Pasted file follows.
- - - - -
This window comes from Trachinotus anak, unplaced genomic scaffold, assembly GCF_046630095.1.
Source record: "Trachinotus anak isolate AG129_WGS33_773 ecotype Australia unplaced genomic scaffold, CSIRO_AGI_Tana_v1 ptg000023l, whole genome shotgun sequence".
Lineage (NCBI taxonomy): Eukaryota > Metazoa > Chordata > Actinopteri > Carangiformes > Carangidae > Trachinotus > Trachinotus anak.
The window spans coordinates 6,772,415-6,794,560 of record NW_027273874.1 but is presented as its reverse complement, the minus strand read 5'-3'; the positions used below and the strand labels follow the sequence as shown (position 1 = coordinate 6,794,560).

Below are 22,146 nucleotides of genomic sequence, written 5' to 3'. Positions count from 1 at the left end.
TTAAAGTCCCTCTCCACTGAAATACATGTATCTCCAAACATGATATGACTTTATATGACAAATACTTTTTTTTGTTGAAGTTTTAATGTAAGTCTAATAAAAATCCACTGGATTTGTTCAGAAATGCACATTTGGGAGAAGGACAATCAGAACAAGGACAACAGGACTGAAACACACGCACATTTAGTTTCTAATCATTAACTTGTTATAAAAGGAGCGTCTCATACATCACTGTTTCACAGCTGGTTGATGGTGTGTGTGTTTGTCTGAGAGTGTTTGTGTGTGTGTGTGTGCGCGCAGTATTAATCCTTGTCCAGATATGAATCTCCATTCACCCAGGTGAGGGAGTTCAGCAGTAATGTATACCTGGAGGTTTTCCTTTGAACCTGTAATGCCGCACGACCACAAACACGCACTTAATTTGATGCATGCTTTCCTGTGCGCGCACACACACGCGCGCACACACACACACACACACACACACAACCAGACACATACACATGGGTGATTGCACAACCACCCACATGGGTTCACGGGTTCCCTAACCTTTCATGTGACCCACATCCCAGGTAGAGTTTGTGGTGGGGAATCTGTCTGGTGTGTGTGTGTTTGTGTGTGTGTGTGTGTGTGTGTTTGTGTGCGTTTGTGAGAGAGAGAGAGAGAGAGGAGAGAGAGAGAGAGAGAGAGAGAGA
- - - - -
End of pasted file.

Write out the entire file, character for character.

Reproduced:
This window comes from Trachinotus anak, unplaced genomic scaffold, assembly GCF_046630095.1.
Source record: "Trachinotus anak isolate AG129_WGS33_773 ecotype Australia unplaced genomic scaffold, CSIRO_AGI_Tana_v1 ptg000023l, whole genome shotgun sequence".
Lineage (NCBI taxonomy): Eukaryota > Metazoa > Chordata > Actinopteri > Carangiformes > Carangidae > Trachinotus > Trachinotus anak.
The window spans coordinates 6,772,415-6,794,560 of record NW_027273874.1 but is presented as its reverse complement, the minus strand read 5'-3'; the positions used below and the strand labels follow the sequence as shown (position 1 = coordinate 6,794,560).

Below are 22,146 nucleotides of genomic sequence, written 5' to 3'. Positions count from 1 at the left end.
TTAAAGTCCCTCTCCACTGAAATACATGTATCTCCAAACATGATATGACTTTATATGACAAATACTTTTTTTTGTTGAAGTTTTAATGTAAGTCTAATAAAAATCCACTGGATTTGTTCAGAAATGCACATTTGGGAGAAGGACAATCAGAACAAGGACAACAGGACTGAAACACACGCACATTTAGTTTCTAATCATTAACTTGTTATAAAAGGAGCGTCTCATACATCACTGTTTCACAGCTGGTTGATGGTGTGTGTGTTTGTCTGAGAGTGTTTGTGTGTGTGTGTGTGCGCGCAGTATTAATCCTTGTCCAGATATGAATCTCCATTCACCCAGGTGAGGGAGTTCAGCAGTAATGTATACCTGGAGGTTTTCCTTTGAACCTGTAATGCCGCACGACCACAAACACGCACTTAATTTGATGCATGCTTTCCTGTGCGCGCACACACACGCGCGCACACACACACACACACACACACACAACCAGACACATACACATGGGTGATTGCACAACCACCCACATGGGTTCACGGGTTCCCTAACCTTTCATGTGACCCACATCCCAGGTAGAGTTTGTGGTGGGGAATCTGTCTGGTGTGTGTGTGTTTGTGTGTGTGTGTGTGTGTGTGTTTGTGTGCGTTTGTGAGAGAGAGAGAGAGAGAGGAGAGAGAGAGAGAGAGAGAGAGAGA